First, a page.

LaSalle Park's distinctive street lights are local landmarks


Neighborhood
Information
and Services

Parks and Schools

Churches and Businesses

Urban Design Regulations




 



A Historical Gem of St. Louis


 


Downtown St. Louis and the Gateway Arch, as seen from the northern edge of the LaSalle Park neighborhood.


(All Neighborhood Association meetings are held at the Friends Meeting Hall at 1001 Park Avenue, unless noted.)

LaSalle Park is an integral part of the three-neighborhood "Old Frenchtown" area LaSalle Park, Lafayette Square and Soulard bordering the southern edge of downtown St. Louis. It was formed as a "new neighborhood," distinct from the larger Soulard district, through the efforts of Ralston Purina, which has its world headquarters in LaSalle Park, and The City of St. Louis. In March 1969, 137 acres were declared blighted and the St. Louis Land Clearance for Redevelopment Authority applied for a federal planning grant to rehabilitate the neighborhood. 

Federal funds were approved for redeveloping LaSalle Park in 1971. Brick sidewalks, extensive landscaping and street lamps designed to mirror those that were in the neighborhood many years ago were installed.

Property throughout the neighborhood was sold in early 1976 to both individuals and developers who were willing to restore homes and businesses or to build "in-fill" houses. These structures are so named because they are designed and built to match or resemble the surrounding architecture. Through the efforts of Ralston Purina and the City of St. Louis, an Urban Renewal Plan and Guidelines for upholding the integrity of the neighborhood's properties was established.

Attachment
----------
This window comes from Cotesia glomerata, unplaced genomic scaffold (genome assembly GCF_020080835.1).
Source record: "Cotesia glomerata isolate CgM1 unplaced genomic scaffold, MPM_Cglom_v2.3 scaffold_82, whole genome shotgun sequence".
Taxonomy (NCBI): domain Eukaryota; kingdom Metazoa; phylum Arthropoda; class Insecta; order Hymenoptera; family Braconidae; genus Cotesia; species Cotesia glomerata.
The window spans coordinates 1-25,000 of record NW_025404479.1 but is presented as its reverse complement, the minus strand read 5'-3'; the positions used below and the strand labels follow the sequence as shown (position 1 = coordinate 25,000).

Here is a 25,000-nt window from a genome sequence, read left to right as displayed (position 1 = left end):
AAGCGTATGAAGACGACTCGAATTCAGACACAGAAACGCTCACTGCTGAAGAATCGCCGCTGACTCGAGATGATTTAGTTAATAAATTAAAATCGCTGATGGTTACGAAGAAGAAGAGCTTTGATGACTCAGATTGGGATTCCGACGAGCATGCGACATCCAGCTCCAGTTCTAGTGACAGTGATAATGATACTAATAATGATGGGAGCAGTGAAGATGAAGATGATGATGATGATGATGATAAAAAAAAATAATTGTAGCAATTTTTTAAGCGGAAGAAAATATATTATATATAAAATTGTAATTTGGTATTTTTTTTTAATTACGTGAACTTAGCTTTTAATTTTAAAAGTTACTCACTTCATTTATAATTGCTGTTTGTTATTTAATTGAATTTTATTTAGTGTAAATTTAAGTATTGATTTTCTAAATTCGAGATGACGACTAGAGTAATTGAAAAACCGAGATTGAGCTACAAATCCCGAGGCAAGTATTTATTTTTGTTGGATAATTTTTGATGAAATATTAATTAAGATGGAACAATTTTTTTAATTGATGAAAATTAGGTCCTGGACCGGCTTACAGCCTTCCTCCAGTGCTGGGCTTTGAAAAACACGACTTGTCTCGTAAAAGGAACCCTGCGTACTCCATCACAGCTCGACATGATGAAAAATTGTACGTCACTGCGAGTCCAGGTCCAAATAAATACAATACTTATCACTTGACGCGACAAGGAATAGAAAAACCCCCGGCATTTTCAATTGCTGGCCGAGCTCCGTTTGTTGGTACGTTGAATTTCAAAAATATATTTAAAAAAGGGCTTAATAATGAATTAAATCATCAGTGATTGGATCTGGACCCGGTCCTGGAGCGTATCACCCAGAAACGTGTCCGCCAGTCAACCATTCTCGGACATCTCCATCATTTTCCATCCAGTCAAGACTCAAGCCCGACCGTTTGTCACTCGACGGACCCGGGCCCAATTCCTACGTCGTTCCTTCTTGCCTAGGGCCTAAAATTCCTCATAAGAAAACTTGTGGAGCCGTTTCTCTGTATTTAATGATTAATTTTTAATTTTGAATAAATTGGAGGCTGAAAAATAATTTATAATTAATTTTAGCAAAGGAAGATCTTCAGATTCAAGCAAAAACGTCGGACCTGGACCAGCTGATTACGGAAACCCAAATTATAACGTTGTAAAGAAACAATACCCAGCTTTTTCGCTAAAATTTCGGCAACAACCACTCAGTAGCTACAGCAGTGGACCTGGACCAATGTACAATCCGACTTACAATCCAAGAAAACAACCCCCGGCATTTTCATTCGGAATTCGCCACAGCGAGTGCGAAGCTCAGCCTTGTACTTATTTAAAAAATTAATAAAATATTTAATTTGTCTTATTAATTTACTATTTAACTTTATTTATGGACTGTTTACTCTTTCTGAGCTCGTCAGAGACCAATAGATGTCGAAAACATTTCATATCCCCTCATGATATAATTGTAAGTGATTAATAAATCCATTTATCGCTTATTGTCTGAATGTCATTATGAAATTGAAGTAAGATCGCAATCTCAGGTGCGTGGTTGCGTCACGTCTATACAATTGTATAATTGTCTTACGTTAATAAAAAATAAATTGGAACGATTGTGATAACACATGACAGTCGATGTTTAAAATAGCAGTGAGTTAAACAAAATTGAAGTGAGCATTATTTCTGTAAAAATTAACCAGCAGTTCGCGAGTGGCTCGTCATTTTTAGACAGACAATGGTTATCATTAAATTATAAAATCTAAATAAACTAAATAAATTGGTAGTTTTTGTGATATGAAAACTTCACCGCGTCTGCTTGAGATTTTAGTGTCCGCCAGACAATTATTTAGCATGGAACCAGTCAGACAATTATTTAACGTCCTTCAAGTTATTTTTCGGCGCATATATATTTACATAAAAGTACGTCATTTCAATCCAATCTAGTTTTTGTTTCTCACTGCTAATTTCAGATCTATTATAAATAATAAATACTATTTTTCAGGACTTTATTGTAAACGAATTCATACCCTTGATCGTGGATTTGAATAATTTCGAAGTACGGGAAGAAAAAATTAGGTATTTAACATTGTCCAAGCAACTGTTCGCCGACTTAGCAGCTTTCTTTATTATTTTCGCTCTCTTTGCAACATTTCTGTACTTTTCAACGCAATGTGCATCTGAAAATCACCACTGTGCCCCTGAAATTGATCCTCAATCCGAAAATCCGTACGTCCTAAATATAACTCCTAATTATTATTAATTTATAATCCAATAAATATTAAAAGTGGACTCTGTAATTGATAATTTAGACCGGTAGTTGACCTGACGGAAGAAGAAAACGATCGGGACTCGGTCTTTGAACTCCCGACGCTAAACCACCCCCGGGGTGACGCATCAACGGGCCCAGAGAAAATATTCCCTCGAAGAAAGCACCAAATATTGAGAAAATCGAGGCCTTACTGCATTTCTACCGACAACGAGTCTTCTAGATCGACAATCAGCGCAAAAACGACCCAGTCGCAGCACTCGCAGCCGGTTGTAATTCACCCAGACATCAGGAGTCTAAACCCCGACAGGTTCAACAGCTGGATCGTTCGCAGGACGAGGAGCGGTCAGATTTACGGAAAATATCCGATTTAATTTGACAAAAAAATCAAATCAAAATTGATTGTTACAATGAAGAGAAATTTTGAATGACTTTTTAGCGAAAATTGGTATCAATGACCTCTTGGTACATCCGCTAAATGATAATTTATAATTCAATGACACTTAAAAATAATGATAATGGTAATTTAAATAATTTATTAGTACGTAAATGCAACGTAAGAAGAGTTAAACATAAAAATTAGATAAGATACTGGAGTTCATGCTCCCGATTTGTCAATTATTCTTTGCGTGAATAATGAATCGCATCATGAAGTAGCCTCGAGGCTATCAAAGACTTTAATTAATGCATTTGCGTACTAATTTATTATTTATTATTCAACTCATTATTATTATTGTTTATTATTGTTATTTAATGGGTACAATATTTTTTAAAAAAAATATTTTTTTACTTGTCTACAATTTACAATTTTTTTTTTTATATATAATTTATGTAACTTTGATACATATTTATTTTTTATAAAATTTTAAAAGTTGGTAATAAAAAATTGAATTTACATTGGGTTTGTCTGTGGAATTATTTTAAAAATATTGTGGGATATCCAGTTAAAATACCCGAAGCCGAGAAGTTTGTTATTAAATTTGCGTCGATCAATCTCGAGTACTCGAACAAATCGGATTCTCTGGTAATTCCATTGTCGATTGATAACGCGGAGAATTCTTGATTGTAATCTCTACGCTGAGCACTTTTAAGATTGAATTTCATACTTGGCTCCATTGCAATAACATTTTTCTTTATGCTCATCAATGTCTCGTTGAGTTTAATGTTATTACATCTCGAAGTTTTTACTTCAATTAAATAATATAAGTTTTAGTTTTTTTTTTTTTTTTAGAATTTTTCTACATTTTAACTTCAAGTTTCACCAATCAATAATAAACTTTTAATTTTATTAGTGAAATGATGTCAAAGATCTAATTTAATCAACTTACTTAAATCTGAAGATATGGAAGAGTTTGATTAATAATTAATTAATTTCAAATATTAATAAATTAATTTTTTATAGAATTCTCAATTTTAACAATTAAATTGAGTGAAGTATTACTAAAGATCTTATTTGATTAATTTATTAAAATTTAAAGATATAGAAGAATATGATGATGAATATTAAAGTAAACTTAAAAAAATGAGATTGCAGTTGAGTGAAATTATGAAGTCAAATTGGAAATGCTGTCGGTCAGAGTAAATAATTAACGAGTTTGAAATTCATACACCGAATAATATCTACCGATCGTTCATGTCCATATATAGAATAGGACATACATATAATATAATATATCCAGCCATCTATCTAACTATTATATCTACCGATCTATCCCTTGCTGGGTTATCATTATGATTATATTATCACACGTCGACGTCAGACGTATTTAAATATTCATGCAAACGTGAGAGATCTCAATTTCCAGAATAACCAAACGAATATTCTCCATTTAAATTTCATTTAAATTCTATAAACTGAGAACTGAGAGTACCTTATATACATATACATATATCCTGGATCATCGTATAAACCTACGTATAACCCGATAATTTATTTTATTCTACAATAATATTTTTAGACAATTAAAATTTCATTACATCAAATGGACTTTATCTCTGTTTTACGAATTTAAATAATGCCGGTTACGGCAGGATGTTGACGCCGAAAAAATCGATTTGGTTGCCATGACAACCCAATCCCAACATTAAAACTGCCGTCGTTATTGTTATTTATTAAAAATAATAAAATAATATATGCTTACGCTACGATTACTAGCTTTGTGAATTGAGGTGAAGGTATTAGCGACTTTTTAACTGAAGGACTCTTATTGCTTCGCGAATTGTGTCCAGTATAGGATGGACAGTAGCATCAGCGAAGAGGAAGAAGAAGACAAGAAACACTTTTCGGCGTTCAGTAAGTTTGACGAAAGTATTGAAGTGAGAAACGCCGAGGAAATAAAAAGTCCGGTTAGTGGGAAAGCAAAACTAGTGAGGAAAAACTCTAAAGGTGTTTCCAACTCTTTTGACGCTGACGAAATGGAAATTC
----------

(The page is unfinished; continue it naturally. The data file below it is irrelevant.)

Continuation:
The neighborhood continues to operate and maintain its distinctive architectural design and character through a revision of this urban plan.

LaSalle Park contains a mixture of Victorian and Federalist
architecture.
At least two of the homes in this French neighborhood
were built at the time of the Civil War. New construction is also found in the neighborhood. The current urban renewal guidelines, approved by the City of St. Louis, require that all new construction be built in a style similar to and compatible with the existing architecture. 

The LaSalle Park Neighborhood enjoys Federal Historic Status with homes that are considered to have neighborhood, city, state and national architectural significance. Plans were filed by Ralston Purina Co. and Landmarks Association of St. Louis, Inc. in 1977 (revised in 1979, 1980, 1982) to establish the historic importance of the neighborhood architecturally.

This site was originally designed by Jen Luchte and is being replaced, bear with us
lpnastl@gmail.com

LaSalle Park Neighborhood Association - LPNA on Facebook